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It was time to go home.  I didn’t have a chance to get to The Edge Gallery, down in Inglewood.  I would have enjoyed seeing Craig Richard’s photography.

If you have viewed art intensely, you will understand and recognize when your brain is on imagery overload.  I had reached saturation point.  Once I left the Masters, I went for a bit of an autumn walk down town and just took in the colour and nature, resetting my visual sensibilities.

Calgary is a rich and wonderful place for art viewing.  I am so grateful that at any given time there is so much to see.  I’m sorry to have missed you at your openings, but, I am seeing the art when all is quiet and I so treasure it!

 

 

It was good to meet you, Chris Flodberg!

I have admired the work of Chris Flodberg for years.  From the time I used up my father’s leftover pots of oil colour (He was a real fan in the late 50s/early 60s of paint-by-numbers.), I’ve enjoyed the smell of linseed oil.  The memory of the years and years of painting with oils when most artists were using acrylics, makes me smile.  Such a yummy medium!  It is also a rich experience to work with the paint over a longer period of time than what polymers will allow.  It is his sensitive use of this medium, that causes me to really, really enjoy Chris Flodberg’s work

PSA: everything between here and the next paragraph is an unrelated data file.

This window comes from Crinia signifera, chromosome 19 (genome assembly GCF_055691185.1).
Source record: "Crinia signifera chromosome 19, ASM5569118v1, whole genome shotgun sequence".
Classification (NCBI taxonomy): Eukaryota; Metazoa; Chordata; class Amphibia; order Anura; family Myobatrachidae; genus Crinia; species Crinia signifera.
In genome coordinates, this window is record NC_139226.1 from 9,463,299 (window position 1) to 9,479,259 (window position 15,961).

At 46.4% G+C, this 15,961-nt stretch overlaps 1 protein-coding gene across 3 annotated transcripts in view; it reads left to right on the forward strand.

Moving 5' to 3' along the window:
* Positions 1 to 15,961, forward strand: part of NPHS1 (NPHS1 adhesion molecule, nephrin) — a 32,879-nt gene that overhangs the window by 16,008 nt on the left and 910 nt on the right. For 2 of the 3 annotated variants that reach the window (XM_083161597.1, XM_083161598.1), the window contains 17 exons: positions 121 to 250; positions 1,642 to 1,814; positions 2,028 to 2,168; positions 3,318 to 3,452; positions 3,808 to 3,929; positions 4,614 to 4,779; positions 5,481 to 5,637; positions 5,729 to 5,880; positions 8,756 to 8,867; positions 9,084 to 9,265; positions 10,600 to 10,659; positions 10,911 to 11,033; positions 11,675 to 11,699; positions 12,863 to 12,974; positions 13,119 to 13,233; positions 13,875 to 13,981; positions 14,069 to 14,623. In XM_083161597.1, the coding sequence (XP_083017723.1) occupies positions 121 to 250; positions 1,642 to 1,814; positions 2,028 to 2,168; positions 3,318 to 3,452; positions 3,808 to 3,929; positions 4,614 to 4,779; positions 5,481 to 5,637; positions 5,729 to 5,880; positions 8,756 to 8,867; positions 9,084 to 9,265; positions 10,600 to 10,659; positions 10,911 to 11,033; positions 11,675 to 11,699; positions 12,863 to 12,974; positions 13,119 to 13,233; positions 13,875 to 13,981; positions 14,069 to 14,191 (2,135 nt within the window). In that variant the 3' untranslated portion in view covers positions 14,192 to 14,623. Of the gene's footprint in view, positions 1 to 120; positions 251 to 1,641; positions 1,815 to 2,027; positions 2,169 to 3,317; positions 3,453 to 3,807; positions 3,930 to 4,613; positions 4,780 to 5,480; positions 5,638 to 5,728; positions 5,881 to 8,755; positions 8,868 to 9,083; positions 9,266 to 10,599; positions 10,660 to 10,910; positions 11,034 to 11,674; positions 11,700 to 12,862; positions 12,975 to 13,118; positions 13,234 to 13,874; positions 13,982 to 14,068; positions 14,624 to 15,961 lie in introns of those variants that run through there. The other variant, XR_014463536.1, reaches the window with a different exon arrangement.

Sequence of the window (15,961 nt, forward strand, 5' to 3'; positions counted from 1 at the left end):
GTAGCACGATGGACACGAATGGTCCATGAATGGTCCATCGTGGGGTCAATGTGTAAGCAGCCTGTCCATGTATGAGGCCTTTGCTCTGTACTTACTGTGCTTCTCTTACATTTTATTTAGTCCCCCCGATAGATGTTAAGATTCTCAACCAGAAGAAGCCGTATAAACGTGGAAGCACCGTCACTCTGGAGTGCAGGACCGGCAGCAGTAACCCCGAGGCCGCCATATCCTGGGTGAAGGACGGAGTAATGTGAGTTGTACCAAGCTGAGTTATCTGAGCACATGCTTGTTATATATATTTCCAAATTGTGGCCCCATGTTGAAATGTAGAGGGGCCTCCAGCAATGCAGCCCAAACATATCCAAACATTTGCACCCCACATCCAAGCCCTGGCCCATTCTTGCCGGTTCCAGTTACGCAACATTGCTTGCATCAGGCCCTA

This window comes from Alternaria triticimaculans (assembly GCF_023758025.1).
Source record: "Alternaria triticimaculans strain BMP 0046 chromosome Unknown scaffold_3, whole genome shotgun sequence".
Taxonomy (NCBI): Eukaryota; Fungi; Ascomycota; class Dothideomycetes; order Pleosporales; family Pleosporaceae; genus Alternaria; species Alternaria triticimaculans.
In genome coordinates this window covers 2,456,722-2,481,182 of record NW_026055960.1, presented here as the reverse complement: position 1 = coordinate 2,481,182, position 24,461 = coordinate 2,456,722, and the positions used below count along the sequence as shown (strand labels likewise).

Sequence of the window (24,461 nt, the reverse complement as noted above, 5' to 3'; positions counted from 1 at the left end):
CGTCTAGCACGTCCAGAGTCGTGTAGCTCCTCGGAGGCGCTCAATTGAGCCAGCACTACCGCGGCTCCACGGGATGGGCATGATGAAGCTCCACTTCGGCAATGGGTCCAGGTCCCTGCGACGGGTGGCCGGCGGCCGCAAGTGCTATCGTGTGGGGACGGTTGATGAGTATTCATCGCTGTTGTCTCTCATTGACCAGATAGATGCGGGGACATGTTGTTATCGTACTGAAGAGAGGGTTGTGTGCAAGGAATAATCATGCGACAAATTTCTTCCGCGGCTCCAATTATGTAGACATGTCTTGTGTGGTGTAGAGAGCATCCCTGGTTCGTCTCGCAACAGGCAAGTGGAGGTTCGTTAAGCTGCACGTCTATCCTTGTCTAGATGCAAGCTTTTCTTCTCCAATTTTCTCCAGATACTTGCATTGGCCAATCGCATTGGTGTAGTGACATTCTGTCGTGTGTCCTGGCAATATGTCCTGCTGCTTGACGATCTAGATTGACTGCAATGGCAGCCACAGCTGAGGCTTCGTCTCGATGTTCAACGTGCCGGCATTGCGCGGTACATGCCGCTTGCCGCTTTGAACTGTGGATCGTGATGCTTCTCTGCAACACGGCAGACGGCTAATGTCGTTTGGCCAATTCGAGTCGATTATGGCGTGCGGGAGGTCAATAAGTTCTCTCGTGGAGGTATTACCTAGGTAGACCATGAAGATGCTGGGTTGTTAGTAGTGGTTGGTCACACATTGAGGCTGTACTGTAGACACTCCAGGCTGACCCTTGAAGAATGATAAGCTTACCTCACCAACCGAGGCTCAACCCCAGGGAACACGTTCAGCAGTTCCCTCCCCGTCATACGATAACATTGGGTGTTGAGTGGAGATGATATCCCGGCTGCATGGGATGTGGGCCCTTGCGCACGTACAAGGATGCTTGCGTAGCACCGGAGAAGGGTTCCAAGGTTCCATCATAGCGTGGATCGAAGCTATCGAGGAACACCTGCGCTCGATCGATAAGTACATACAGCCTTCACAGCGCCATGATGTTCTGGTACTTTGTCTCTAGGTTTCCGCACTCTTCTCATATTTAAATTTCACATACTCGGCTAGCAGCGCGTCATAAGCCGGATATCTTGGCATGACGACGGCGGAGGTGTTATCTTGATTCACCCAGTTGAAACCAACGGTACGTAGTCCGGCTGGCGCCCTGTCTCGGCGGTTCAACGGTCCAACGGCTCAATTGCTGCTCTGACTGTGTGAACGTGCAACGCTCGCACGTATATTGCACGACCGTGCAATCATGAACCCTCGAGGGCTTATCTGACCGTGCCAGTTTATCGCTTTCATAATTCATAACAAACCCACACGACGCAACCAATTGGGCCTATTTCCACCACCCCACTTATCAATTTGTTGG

On the day when I believed it to be unfortunate to be a day early for On Common Ground: Conversations About Our City featuring A Matter of Trust, hosted by the Public Library, I ended up being very-much blessed by the Encounters exhibit at the Glenbow Museum.  Second to that, I was exiting the second floor by the stairs,  just as the artist, Chris Flodberg, and a friend were heading up those same stairs.  Initially, we shared observations about the way that his painting, Love and War in the World of Men (2004) was mounted in the stairwell.